The Zavos Organization



April 7, 2001

Americans wary of cloning, unaware of genomics

NEW YORK: While scientists may still debate the ethics of human and animal cloning, the vast majority of Americans are decidedly against it, results of a recent nationwide survey suggest.

Ninety-two per cent of respondents said they would not support the cloning of even a favourite person and 86 per cent said they would not agree to the cloning of a favourite pet.

However, many also said they would support cloning that is done for purely scientific reasons, findings show. Half of the 1,000 individuals surveyed said they would support reproducing human cells in the interest of science and slightly more than 55 per cent said they would support the cloning of animal cells for the same reason.

The survey, Public Awareness in the Age of Genomics, was performed by Harris Interactive on behalf of the American Museum of Natural History in New York city.

''At the core of the Museum's mission is a deep commitment to improving science literacy on the broadest possible scale,'' museum president Ellen V. Futter said in a statement.

''We have just entered what many scientists are calling 'the century of biology,' characterised by powerful new understandings of genetic identity and biological possibility,'' she added.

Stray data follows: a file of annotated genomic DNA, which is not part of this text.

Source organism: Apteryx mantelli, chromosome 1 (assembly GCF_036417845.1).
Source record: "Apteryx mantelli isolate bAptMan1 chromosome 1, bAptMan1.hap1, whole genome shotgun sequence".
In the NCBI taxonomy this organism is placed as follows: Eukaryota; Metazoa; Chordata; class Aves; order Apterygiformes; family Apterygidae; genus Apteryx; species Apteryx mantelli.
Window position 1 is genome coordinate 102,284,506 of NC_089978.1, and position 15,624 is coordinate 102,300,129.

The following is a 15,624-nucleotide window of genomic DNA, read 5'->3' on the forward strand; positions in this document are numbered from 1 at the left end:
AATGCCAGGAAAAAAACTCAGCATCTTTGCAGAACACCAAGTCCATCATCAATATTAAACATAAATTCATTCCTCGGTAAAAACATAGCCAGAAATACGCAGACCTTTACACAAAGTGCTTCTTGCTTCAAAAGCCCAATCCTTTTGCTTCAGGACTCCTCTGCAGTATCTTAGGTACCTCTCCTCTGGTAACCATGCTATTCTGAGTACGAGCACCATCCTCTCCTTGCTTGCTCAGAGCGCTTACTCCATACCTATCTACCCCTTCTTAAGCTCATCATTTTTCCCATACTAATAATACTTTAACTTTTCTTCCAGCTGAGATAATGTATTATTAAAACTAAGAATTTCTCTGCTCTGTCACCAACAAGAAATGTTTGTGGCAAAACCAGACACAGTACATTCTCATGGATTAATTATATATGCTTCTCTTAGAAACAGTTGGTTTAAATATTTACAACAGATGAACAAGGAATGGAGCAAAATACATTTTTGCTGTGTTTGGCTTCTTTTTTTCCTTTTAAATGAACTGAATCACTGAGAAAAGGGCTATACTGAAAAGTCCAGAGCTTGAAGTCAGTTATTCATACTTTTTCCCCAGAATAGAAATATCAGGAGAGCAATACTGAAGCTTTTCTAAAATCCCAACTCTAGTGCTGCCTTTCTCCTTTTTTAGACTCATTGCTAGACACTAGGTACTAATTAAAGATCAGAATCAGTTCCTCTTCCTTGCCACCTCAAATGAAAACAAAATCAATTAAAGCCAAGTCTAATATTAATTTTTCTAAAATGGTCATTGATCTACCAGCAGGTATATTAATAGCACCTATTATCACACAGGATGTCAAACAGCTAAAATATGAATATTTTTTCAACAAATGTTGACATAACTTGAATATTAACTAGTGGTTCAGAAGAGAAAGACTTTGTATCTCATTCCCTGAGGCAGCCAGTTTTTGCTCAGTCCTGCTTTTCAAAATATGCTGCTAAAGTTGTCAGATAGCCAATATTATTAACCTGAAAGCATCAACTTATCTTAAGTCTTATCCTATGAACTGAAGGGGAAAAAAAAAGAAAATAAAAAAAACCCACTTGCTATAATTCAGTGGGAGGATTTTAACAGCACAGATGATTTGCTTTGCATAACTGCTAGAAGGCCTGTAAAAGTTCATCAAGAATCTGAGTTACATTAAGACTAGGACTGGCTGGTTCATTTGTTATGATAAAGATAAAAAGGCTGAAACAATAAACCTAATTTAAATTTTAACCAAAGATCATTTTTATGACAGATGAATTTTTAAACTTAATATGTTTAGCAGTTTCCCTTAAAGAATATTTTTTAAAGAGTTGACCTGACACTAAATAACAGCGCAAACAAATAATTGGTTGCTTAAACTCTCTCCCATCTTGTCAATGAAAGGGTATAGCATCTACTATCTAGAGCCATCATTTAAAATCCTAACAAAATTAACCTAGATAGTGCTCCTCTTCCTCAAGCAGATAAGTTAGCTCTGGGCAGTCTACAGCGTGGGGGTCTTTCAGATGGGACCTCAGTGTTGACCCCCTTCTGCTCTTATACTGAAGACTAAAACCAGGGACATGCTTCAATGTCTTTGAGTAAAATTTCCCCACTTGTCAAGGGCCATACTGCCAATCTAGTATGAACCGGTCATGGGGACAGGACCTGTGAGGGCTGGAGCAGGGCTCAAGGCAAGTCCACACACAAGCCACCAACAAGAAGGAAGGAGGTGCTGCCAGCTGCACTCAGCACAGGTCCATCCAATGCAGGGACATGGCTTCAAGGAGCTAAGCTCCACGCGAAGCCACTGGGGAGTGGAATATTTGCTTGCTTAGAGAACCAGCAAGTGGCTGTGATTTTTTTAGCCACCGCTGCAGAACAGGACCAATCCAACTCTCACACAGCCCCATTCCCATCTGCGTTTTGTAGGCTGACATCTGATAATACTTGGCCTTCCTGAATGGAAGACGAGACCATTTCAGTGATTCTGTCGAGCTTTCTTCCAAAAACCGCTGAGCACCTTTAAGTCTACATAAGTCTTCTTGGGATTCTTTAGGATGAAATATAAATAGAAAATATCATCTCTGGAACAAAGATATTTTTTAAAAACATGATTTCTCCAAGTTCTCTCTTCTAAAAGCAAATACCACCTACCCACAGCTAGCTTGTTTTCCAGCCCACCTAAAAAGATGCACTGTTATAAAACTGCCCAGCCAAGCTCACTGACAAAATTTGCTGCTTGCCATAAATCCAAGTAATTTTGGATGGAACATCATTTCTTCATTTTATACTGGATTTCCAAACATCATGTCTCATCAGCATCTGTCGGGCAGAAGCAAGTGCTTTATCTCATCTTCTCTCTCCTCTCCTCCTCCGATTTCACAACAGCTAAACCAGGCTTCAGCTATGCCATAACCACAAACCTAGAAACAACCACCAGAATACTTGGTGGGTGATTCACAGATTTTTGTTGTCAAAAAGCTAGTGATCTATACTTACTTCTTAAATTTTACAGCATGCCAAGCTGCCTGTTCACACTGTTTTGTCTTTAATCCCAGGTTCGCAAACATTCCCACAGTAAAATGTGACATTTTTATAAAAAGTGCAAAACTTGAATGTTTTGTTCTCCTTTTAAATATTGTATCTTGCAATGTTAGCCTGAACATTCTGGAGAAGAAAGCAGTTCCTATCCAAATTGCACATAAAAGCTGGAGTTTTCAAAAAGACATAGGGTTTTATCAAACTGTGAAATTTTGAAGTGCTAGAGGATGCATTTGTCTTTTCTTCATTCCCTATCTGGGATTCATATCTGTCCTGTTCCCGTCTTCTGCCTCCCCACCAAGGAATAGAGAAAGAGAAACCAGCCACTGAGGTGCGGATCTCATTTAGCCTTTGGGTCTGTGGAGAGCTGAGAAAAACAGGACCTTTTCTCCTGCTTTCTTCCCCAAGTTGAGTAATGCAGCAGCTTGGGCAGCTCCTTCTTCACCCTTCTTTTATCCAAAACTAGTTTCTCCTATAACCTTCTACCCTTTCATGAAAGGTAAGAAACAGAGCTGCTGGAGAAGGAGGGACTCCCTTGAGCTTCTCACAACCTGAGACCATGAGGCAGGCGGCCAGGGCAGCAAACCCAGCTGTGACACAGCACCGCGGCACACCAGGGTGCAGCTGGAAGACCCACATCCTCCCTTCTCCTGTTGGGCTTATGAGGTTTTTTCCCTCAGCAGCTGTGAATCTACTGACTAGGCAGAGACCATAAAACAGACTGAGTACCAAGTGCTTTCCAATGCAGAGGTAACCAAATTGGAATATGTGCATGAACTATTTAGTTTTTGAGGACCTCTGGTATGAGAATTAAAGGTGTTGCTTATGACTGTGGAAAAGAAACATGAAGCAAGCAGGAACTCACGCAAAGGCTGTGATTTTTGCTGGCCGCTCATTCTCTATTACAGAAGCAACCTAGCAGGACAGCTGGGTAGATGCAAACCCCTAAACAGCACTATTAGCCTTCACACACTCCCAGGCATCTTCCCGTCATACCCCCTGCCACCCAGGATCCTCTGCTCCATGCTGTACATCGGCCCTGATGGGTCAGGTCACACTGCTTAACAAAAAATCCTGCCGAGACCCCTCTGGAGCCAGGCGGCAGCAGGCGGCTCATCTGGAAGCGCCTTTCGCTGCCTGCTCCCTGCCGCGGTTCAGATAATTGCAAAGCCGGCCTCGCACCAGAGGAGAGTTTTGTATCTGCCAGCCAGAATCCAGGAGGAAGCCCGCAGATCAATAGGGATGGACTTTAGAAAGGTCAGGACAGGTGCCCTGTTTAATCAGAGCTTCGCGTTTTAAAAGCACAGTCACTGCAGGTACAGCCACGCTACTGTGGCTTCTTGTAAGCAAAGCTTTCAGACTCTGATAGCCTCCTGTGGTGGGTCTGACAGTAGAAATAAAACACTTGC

Yet these new understandings do not seem to extend to the lay public, many of whom are ignorant of recent advances in genetics and genomics research, the survey findings show.

Less than 30 per cent of respondents said they had ever heard of the Human Genome Project while only 36 per cent said they had been exposed to information about genomics research in the past 3 months.

Upon subsequent questioning, however, and after being given an explanation of the project, 84 per cent of respondents said they believed such work would have a positive impact. Eighty percent further agreed that genomics should receive at least as much funding as space or technology research, but 92 per cent said such research should be ''at least somewhat'' regulated.

This need for regulation seemed to be reinforced by other survey findings.

For example, although nearly 8 in every 10 individuals surveyed approved of using gene replacement therapy to improve an individual's health, more than half said it should be used if it is the best treatment, while nearly 40 per cent disagreed, saying it should be used only as a last resort, in the absence of alternative treatment.

On the question of genetically modified food, 40 per cent of respondents said they had never heard of the concept and 70 per cent said they were unaware of ever having eaten genetically altered food. Nearly half of the survey participants said they were uncomfortable about the idea.

However, genetically altered ingredients, though unlisted on product labels-can be found in hundreds of products in the US. Consequently, nearly 80 per cent of respondents said that it would be impossible to avoid eating genetically modified food.

Survey results were released in April to coincide with the anniversary of James Watson and Francis Crick's discovery of the double helix structure of DNA. (Reuters)



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